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Libyan rebels report progress advancing toward Tripoli

By the CNN Wire Staff
People walk past destroyed buildings on Monday, in Majer, south of Zliten.
People walk past destroyed buildings on Monday, in Majer, south of Zliten.
STORY HIGHLIGHTS
  • NEW: Rebels made headway Thursday northward toward coastal cities near the capital
  • NEW: Rebel spokesman predicts fighters will reach the road leading to Tripoli within days
  • NEW: Libyan Embassy in Washington reopens under TNC control

Tripoli, Libya (CNN) -- Rebels pushed Thursday northward on three fronts toward the coastal cities of al-Zawiya, Aziziya and Sorman, with their ultimate goal being Tripoli, rebel field commander Adel Al-Zintani told CNN.

Six rebels died and dozens more were wounded in fighting Wednesday and Thursday, he said.

He predicted that the fighters would reach the coastal road that leads to the capital city within days.

Zawiya is strategically important because the coastal road through the city is the main supply line from the Tunisian border to areas held by Libyan leader Moammar Gadhafi.

Blackouts leave Tripoli dark
Rebels on the move in Libya
RELATED TOPICS
  • Libyan Conflict
  • Libya
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Regime officials were not available Thursday evening for comment.

Fighting was continuing around Misrata, where rebel spokesman Mohamed Ibrahim said the main hospital reported four rebels killed and 54 wounded.

Meanwhile, in New York, a spokesperson for Ban Ki-moon said the U.N. secretary-general "is deeply concerned by reports of the unacceptably large number of civilian casualties as a result of the conflict in Libya."

Ban is urging "all Libyan parties" to engage with his special envoy, Abdel-Elah Al-Khatib, "and respond concretely and positively to the ideas presented to them, in order to end the bloodshed in the country," the spokesperson said.

His remarks came three days after allegations that a NATO strike in the village of Majer near Zlitan wound up killing 85 civilians --- 33 children, 32 women and 20 men.

The Tripoli government called it "a massaacre" of civilians; NATO has said its warplanes struck two farms used as a staging point for Gadhafi's forces

"This is a legitimate target. And by striking it, NATO has reduced pro-Gadhafi forces capabilities to threaten and attack civilians," said Col. Roland Lavoie, a spokesman for the NATO operation.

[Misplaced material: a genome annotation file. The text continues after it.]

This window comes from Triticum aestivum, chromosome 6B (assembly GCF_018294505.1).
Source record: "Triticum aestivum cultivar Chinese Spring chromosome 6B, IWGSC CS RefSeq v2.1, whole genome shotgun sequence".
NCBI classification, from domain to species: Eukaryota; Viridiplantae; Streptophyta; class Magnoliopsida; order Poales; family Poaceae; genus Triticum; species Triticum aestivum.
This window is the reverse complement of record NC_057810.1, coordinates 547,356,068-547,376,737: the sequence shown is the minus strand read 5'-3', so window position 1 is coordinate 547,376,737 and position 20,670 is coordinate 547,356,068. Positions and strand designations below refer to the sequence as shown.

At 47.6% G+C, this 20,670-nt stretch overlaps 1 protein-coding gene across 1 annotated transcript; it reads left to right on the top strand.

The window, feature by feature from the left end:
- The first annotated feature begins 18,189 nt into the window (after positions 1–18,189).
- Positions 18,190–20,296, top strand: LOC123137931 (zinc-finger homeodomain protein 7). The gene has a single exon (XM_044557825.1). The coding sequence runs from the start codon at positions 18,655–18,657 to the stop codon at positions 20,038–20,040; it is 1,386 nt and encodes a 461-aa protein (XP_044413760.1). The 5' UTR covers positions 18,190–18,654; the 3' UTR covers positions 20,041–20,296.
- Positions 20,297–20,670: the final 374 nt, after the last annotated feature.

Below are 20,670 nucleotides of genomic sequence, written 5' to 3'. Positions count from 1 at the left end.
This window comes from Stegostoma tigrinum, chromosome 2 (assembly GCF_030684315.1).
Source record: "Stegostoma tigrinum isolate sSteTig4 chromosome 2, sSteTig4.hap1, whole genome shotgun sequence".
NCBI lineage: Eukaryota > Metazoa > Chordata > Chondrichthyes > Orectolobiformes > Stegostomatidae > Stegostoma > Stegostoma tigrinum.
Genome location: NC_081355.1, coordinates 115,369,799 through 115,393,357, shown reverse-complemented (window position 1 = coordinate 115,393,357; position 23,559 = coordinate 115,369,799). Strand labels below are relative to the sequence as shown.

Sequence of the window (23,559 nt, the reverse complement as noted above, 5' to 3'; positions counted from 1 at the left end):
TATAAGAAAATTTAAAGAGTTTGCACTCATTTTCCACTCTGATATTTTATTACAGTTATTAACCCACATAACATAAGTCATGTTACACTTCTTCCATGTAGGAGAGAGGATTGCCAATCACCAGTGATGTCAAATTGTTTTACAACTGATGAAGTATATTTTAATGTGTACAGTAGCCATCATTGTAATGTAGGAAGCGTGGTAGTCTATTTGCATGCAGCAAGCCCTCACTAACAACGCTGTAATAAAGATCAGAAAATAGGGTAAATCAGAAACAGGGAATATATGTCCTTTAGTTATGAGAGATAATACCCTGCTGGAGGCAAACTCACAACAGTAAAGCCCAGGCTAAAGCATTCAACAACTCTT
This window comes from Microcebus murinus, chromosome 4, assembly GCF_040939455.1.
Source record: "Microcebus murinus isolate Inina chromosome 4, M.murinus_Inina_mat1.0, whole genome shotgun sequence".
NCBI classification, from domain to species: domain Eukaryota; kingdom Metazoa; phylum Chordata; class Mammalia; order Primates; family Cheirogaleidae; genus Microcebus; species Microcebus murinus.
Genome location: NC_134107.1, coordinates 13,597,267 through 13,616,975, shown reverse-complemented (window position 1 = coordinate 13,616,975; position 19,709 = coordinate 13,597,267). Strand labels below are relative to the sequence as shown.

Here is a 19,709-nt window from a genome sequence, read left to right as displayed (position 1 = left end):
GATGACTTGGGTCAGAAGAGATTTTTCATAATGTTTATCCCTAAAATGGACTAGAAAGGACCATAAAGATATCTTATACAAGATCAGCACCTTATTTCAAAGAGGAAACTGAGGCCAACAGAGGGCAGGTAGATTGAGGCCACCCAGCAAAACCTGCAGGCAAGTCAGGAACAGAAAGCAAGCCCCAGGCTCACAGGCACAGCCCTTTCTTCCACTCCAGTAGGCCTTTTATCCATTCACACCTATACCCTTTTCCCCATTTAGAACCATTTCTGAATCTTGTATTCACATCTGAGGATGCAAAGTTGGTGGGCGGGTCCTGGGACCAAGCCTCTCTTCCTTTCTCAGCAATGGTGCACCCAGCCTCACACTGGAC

"We do not have evidence of civilian casualties at this stage, although casualties among military personnel, including mercenaries, are very likely due to the nature of the target."

But, on Tuesday, officials from the government in Tripoli escorted international journalists to a mass funeral in Majer, and to the site where the government and residents said the NATO airstrike killed civilians.

Journalists saw the bodies of children and women among the dead and wounded at the site of the attack.

It was impossible for CNN to confirm the extent of the casualties.

A spokesman for the Tripoli government, Musa Ibrahim, called it "a crime beyond imagination."

For weeks, NATO warplanes have been bombing Zlitan on a daily basis. Meanwhile, rebels have been pressing toward Zlitan's eastern gates from the nearby opposition-held port of Misrata.

Speaking to journalists in Majer on Tuesday, Ibrahim accused NATO of bombing Majer to clear the way for rebels to advance on the Gadhafi-controlled city of Zlitan, a few kilometers north.

Maj. Gen. Nick Pope, spokesman for the British Ministry of Defence, said Thursday that British aircraft have been in action in recent days "as part of NATO's mission to protect civilians at risk of attack from Col. Gadhafi's former regime."

The latest operations included British aircraft carrying out precision airstrikes on several sites in and around Zlitan, Pope said in a statement.

The report of civilian deaths stirred anger in Washington.

"If such reports are true, it further highlights the increased risks to civilians that has occurred as a result of military intervention in Libya and is further evidence that continued bombing by NATO ... is an inappropriate tool to protect civilians or force Moammar Gadhafi from power," wrote Rep. Dennis Kucinich in a letter to Ban.

"How can they continue to cause the deaths of innocent civilians under the color of international law and not be held accountable?" the Ohio Democrat continued.

The changing nature of who controls what in Libya was underscored Thursday by events in Washington, where the Libyan Embassy officially reopened under the control of the Transitional National Council.

"This is a message that Gadhafi can no more rule Libya," said Ali Aujali, who was accredited Thursday as head of the Libyan mission.

Aujuli said he talked Thursday with State Department officials about the Obama administration's efforts to help the TNC gain access to some $30 billion in frozen Libyan assets.

The State Department had ordered the embassy closed in March and expelled diplomats loyal to Gadhafi. Aujali had resigned his post as the Gadhafi regime's ambassador to the United States in February and has since represented the opposition in Washington.

The United States on July 15 recognized the rebel movement based in Benghazi as Libya's rightful government.

CNN's Jomana Karadsheh, Elise Labott, Joe Vaccarello, Yasmin Amer and Kareem Khadder contributed to this report.

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